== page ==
Os Acromiale

CHAPTER 27 Os Acromiale


Os acromiale is an uncommon anatomic anomaly that can be implicated in symptoms of rotator cuff pathology. It was recognized as an anatomic anomaly over 140 years ago,1 but its relevance in shoulder pathology and its treatment remain a point of controversy. The reported incidence of os acromiale varies from 1.5% to 15% in the population,24 but the incidence of os acromiale has not been noted to be higher in patients with impingement or rotator cuff disease. Does the presence of an os acromiale create a disadvantageous biomechanical situation that leads to impingement and rotator cuff tears? Regardless of the incidence of os acromiale in rotator cuff pathology, the surgeon is bound to encounter this association and will be faced with a surgical decision. An open fusion of the os acromiale with internal fixation can restore normal acromial anatomy and avoid the deltoid dysfunction produced by the open excision of large fragments,57 but the advent of arthroscopic management of impingement and rotator cuff tears has produced a new paradigm for the surgeon. Open reduction and internal fixation may be able to preserve these large fragments, but not without significant morbidity, the risk of nonunion, and the frequent need for hardware removal. It is difficult to resort to the open treatment of impingement and rotator cuff tears when arthroscopic subacromial decompression and arthroscopic rotator cuff repair are now the new standard of care in the treatment of rotator cuff disease. When an os acromiale is diagnosed in conjunction with rotator cuff disease, the arthroscopic resection or near-complete resection of the os has been shown to be effective, without any deleterious effect on the deltoid.8,9


Os acromiale is the result of failure of fusion of the acromiale apophyses. The resulting failure can produce two distinct physiologic types of os acromiales, a synchondrosis with a nonmobile os or pseudoarthrosis with a mobile os. The former is stable and does not require operative treatment; the latter is unstable, with a resulting step-off, and is cause for concern in the presence of impingement and/or rotator cuff tears.7 The pseudoarthrosis can be hypertrophic, presenting an irregular inferior surface to the rotator cuff.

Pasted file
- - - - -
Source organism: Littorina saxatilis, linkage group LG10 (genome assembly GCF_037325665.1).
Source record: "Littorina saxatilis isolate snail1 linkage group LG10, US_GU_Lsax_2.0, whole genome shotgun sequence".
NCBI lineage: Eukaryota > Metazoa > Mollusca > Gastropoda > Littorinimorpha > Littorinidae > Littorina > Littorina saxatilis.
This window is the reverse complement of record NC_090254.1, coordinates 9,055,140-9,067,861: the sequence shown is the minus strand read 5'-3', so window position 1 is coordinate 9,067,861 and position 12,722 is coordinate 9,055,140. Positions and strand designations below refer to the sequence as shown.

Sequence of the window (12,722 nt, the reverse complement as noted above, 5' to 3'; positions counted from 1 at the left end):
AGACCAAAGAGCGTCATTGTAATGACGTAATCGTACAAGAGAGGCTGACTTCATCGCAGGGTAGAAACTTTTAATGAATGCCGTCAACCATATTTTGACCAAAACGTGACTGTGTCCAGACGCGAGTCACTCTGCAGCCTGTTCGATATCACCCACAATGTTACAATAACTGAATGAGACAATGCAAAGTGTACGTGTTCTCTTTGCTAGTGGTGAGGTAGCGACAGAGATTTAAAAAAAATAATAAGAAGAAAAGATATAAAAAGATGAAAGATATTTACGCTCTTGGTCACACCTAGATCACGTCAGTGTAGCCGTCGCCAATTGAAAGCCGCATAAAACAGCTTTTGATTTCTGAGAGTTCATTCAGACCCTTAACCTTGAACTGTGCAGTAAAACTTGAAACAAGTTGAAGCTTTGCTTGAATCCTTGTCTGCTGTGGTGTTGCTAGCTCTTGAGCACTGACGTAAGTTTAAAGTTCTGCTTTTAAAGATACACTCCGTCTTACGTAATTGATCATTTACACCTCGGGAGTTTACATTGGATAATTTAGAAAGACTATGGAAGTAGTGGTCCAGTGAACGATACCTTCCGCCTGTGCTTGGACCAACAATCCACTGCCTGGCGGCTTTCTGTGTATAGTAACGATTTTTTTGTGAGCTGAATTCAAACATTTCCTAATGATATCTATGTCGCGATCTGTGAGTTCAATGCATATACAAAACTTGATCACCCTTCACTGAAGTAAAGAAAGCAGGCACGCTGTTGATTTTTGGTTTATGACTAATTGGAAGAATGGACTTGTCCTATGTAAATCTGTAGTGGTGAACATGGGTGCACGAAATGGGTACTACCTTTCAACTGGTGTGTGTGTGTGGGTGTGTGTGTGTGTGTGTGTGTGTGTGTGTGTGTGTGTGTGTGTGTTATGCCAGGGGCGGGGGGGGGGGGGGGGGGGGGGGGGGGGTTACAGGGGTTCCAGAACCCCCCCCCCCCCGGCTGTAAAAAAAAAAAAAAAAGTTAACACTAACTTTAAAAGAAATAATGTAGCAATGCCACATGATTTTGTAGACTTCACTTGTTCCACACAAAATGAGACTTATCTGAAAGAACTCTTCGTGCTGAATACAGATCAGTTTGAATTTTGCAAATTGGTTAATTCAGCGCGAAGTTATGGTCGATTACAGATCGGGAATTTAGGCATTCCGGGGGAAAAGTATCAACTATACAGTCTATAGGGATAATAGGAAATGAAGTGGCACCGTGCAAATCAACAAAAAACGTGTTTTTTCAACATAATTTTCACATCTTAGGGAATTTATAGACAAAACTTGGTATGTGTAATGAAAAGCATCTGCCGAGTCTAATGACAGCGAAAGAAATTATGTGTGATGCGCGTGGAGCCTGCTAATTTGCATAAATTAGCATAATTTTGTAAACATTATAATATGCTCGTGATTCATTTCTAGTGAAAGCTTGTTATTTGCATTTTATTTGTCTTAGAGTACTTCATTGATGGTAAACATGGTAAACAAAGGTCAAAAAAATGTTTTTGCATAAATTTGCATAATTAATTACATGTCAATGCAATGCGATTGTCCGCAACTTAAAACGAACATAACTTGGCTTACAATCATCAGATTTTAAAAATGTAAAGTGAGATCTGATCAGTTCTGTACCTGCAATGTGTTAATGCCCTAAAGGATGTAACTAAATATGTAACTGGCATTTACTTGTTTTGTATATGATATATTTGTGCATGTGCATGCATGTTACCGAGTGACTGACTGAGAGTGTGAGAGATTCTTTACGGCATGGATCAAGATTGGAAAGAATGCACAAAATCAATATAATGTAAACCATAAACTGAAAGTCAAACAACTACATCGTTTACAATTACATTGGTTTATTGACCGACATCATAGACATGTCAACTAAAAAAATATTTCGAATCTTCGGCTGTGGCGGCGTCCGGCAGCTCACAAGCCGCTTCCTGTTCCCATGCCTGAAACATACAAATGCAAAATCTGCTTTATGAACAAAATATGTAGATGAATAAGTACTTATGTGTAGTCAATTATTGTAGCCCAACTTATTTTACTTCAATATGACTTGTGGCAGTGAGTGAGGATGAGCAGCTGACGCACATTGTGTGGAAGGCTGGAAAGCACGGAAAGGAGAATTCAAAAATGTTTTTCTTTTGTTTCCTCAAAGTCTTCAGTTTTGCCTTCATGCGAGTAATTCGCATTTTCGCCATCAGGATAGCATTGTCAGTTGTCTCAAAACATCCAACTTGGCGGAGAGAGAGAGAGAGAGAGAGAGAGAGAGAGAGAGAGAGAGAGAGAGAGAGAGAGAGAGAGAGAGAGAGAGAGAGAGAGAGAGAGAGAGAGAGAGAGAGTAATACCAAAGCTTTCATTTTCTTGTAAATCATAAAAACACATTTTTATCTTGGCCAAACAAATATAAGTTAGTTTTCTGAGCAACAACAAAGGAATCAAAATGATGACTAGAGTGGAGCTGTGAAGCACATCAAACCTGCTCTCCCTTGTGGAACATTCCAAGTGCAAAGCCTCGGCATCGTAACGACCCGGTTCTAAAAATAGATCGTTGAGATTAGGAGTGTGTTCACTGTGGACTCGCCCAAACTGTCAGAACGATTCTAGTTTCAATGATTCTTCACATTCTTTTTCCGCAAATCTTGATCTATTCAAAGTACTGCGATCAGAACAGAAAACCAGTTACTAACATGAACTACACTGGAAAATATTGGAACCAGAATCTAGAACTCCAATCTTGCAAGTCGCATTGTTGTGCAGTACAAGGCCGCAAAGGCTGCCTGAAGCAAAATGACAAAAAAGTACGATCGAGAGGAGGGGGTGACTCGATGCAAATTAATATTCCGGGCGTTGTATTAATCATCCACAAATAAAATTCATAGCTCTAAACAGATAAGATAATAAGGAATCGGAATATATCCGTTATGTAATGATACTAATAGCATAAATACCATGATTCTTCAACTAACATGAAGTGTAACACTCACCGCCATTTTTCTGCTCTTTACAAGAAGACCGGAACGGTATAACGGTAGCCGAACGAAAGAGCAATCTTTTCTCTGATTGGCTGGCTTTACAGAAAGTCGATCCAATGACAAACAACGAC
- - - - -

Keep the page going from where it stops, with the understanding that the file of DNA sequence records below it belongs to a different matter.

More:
Three ossification centers of the acromion appear between the ages of 15 and 18 years and fuse with the scapula between the ages of 22 and 25 years.9 There are three potential areas of nonunion and thus three types of os acromiales (Fig. 27-1), but there is lack of agreement on the location of these areas of nonunion. The preacromion is the smallest of the os and its posterior margin is located at or anterior to the midpoint of the distal clavicle. The mesoacromion is defined by its posterior margin, which is in line with the posterior margin of the clavicle and acromioclavicular joint. The meta-acromion is the largest of the os and its posterior margin is located close to the lateral aspect of the scapular spine.8,10 The mesoacromion is the most common and is the primary subject of discussion. The preacromion is the next most frequently encountered and its excision is without consequence. The meta-acromion is uncommon, but the incidence and occurrence of these different types are uncertain. There is considerable variability in the location of the pseudoarthrosis site, which can occur anywhere within the developing acromion, so how each author defines the types of os acromiales treated also varies.49

Jun 19, 2016 | Posted by in MUSCULOSKELETAL MEDICINE | Comments Off on Os Acromiale

Full access? Get Clinical Tree

Get Clinical Tree app for offline access